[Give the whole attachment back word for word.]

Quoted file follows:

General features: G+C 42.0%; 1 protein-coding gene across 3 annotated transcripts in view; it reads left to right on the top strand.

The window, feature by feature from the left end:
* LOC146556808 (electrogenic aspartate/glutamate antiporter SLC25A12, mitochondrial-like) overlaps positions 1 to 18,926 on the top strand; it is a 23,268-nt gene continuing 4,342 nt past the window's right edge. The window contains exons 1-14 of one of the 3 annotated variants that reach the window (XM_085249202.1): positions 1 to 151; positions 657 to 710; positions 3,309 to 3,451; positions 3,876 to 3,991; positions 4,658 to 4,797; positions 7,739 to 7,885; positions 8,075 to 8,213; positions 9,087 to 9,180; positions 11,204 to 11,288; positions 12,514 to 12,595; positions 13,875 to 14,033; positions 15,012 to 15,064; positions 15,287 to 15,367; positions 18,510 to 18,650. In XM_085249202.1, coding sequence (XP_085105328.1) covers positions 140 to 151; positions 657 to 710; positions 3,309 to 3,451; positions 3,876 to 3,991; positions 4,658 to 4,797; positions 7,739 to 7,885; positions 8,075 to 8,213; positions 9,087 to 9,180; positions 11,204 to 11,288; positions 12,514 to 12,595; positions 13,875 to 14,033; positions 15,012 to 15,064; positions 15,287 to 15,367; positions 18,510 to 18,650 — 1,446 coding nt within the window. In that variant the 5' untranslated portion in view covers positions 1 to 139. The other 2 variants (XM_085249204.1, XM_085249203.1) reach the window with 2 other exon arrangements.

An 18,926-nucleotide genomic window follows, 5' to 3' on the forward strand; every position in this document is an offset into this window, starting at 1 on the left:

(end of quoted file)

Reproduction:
General features: G+C 42.0%; 1 protein-coding gene across 3 annotated transcripts in view; it reads left to right on the top strand.

The window, feature by feature from the left end:
* LOC146556808 (electrogenic aspartate/glutamate antiporter SLC25A12, mitochondrial-like) overlaps positions 1 to 18,926 on the top strand; it is a 23,268-nt gene continuing 4,342 nt past the window's right edge. The window contains exons 1-14 of one of the 3 annotated variants that reach the window (XM_085249202.1): positions 1 to 151; positions 657 to 710; positions 3,309 to 3,451; positions 3,876 to 3,991; positions 4,658 to 4,797; positions 7,739 to 7,885; positions 8,075 to 8,213; positions 9,087 to 9,180; positions 11,204 to 11,288; positions 12,514 to 12,595; positions 13,875 to 14,033; positions 15,012 to 15,064; positions 15,287 to 15,367; positions 18,510 to 18,650. In XM_085249202.1, coding sequence (XP_085105328.1) covers positions 140 to 151; positions 657 to 710; positions 3,309 to 3,451; positions 3,876 to 3,991; positions 4,658 to 4,797; positions 7,739 to 7,885; positions 8,075 to 8,213; positions 9,087 to 9,180; positions 11,204 to 11,288; positions 12,514 to 12,595; positions 13,875 to 14,033; positions 15,012 to 15,064; positions 15,287 to 15,367; positions 18,510 to 18,650 — 1,446 coding nt within the window. In that variant the 5' untranslated portion in view covers positions 1 to 139. The other 2 variants (XM_085249204.1, XM_085249203.1) reach the window with 2 other exon arrangements.

An 18,926-nucleotide genomic window follows, 5' to 3' on the forward strand; every position in this document is an offset into this window, starting at 1 on the left: